Tuesday, 16 October 2007

Secure SSH against brute force

I have certain measures to secure SSH against Brute force attack (what is Brute force click h3r3 ?)

I'm writing this post to reply a question on Shorewall mailing list, and I got the idea that it may be relevant to many others of us.

I recommend doing the following but please remember it is all relative measure on how you want to do it !
0) Disable root login and use "sudo" or "su"
1) Options like these help (in /etc/sshd_config):
MaxAuthTries 4
MaxStartups 1:3:6

2) Disable password authentication in ssh and enable Certificate based authentication.
3) BlockHosts

BlockHosts, is a script written in Python, is easier to set up, maintain, and configure. The idea behind BlockHosts is to continuously scan a syslog file for SSHD failed login attempts, and add the IP addresses listed there (after a predetermined number of attempts have been exceeded) to the system's /etc/hosts.deny file -- a different approach from that of Daemon Shield, which uses iptables to block connection attempts.

After installing the software, run the included setup script (as described in the INSTALL file). The setup script copies and installs all of the necessary BlockHosts files to their proper locations:

python setup.py install -force

Once you have the BlockHosts script installed, begin configuration by editing the /etc/blockhosts.cfg file. BlockHosts comes with a default configuration file with all options commented out. Edit this file and uncomment each line suitable for your installation. All of the options are well-documented in the comments, and can be uncommented by removing the "#" at the beginning of each line.

Once your configuration file is ready, the next step is to prepare the /etc/hosts.deny (or /etc/hosts.allow, depending on your installation) for BlockHosts by copying the following lines (in their entirety) to your hosts.{deny|allow} file:

#---- BlockHosts Additions
#---- BlockHosts Additions
sshd:ALL:spawn (/usr/bin/blockhosts.py --verbose >> /var/log/blockhosts.log 2>&1 )&:allow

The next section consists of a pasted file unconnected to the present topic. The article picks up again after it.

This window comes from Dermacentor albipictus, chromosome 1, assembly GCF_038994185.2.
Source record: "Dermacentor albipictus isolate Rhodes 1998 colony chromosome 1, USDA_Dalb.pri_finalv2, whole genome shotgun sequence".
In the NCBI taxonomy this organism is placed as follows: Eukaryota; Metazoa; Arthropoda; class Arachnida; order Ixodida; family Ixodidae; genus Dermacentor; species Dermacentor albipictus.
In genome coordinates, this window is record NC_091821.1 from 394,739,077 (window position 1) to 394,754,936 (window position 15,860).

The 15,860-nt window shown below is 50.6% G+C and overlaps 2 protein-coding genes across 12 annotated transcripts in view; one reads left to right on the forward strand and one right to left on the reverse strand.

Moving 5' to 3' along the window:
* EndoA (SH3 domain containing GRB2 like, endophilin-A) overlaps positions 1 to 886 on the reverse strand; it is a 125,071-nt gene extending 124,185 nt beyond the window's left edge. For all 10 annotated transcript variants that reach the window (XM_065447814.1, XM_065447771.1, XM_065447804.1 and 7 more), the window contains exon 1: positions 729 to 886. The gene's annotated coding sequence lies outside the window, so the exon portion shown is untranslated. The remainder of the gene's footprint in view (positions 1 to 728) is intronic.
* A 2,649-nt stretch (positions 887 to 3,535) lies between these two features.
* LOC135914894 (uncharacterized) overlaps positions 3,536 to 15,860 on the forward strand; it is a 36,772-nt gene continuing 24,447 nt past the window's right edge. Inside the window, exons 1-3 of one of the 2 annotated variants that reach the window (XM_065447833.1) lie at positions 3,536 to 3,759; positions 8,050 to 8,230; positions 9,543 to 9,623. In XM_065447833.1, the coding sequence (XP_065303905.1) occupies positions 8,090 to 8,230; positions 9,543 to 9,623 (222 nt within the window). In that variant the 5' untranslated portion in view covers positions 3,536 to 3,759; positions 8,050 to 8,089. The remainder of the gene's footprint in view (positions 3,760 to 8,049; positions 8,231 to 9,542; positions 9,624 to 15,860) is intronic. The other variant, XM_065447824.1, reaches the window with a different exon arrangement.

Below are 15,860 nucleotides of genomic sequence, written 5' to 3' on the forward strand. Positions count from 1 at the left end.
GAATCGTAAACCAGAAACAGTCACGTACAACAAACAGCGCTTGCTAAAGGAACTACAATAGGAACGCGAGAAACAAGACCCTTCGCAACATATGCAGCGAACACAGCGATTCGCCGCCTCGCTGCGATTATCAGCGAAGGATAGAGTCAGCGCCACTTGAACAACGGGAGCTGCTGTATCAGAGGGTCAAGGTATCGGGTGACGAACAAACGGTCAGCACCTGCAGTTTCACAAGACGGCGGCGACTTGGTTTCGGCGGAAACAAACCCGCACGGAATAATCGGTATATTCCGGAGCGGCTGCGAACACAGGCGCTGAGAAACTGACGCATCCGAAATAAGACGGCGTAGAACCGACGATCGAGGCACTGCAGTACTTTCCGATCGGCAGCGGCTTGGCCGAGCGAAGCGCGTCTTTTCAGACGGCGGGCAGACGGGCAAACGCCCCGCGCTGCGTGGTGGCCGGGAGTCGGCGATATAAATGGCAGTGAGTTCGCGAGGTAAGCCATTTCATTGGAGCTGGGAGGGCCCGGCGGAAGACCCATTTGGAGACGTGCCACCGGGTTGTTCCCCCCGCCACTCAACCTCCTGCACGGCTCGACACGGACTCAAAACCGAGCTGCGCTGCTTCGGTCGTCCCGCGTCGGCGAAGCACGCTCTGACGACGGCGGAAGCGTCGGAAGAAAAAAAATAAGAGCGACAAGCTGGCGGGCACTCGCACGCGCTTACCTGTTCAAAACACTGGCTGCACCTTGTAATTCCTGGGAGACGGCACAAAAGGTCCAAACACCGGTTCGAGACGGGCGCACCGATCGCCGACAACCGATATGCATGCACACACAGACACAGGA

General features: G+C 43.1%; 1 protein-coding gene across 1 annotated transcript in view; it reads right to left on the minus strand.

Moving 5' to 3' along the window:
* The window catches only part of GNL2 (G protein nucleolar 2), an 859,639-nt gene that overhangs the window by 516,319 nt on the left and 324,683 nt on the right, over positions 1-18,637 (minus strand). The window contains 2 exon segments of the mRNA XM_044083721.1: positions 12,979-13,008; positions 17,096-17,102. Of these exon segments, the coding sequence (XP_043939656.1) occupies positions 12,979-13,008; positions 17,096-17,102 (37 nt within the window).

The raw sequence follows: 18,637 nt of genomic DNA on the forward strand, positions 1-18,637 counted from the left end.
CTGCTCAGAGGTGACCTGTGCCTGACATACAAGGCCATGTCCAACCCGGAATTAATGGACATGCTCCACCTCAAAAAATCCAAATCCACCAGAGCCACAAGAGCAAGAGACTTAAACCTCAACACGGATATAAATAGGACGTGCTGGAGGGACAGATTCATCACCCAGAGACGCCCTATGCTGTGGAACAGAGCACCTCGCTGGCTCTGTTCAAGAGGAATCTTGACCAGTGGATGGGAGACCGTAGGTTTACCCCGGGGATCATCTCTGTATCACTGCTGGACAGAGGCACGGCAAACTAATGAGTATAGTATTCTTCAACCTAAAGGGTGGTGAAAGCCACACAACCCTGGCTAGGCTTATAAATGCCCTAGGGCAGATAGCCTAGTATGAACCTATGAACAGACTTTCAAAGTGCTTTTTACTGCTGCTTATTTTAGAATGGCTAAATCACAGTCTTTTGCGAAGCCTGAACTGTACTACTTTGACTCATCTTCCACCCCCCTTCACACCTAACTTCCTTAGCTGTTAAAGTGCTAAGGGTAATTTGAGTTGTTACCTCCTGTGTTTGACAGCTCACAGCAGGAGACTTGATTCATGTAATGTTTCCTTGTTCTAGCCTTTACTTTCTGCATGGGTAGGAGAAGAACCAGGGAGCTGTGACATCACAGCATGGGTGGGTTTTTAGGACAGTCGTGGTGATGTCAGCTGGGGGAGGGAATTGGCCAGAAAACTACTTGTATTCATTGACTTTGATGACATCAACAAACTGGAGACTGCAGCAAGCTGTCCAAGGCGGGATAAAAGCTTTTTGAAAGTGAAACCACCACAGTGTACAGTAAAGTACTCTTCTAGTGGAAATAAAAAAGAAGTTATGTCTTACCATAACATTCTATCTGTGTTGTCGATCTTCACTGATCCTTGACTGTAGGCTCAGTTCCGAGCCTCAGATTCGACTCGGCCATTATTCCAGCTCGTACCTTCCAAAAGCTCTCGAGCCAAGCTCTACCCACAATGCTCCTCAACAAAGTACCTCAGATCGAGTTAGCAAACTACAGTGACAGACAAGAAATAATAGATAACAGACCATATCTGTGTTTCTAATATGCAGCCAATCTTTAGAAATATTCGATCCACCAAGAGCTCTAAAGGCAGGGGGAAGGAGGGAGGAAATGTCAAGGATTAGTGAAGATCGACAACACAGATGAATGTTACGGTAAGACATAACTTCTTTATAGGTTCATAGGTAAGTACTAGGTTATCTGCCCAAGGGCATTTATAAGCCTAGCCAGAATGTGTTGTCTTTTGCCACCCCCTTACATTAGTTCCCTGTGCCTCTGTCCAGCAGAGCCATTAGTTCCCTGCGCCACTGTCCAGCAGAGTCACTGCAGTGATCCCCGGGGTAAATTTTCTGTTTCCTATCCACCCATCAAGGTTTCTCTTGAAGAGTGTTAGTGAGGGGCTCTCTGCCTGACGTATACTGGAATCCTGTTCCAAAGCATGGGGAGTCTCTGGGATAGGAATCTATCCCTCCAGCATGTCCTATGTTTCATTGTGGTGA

proftpd:ALL: spawn (/usr/bin/blockhosts.py --verbose >> /var/log/blockhosts.log 2>&1 )&:allow

These instructions tell the system to automatically run (spawn) the BlockHosts script (/usr/bin/blockhosts.py) each time a user attempts to connect to your system via either SSH or ProFTP. The script will then determine if the connecting host should be allowed access or be blocked.

Once you have completed these steps, can begin watching for dictionary attacks. Each blocked address will be added to your hosts.{deny|allow} file and prevented from accessing your machine for the specified length of time (specified by AGE_THRESHOLD in the /etc/blockhosts.cfg file).

4) sshdfilter

sshdfilter, which blocks dictionary attackers using iptables, and is very efficient in how it detects them. The sshdfilter script starts the SSHD service itself, and instructs SSHD to output all log details to stdout (which is then captured by sshdfilter). In this way, the script can detect attacks as they happen, in real time, and significantly reduces the overhead involved in searching for offenders.

Unfortunately, the sshdfilter script is more complex to set up and install than the Daemon Shield software, partly because the author has made distribution-specific installation files that failed for my (non-included) Mandriva system. Out-of-the-box configurations include Red Hat 7.3 and 9.0, Fedora Core 3, and Debian 3.1. Details exist for users who want to attempt an install on an unsupported system, though they appear to be highly platform-specific.

Employing the basic practices and scripts above, you can harden your Linux machine against many of the dictionary SSH attacks that plague Linux systems today. Keeping your system's software up to date goes a long way toward protecting yourself against many common security vulnerabilities that automated scripts attempt to take advantage of. Don't let your system be the jumping-off point for spam, additional system attacks, or even blackmail -- protect yourself with these practices today.

1 comment:

Samer Azmy aka Kernel The Canine said...

I have been through this as well
fail2ban, it works nice

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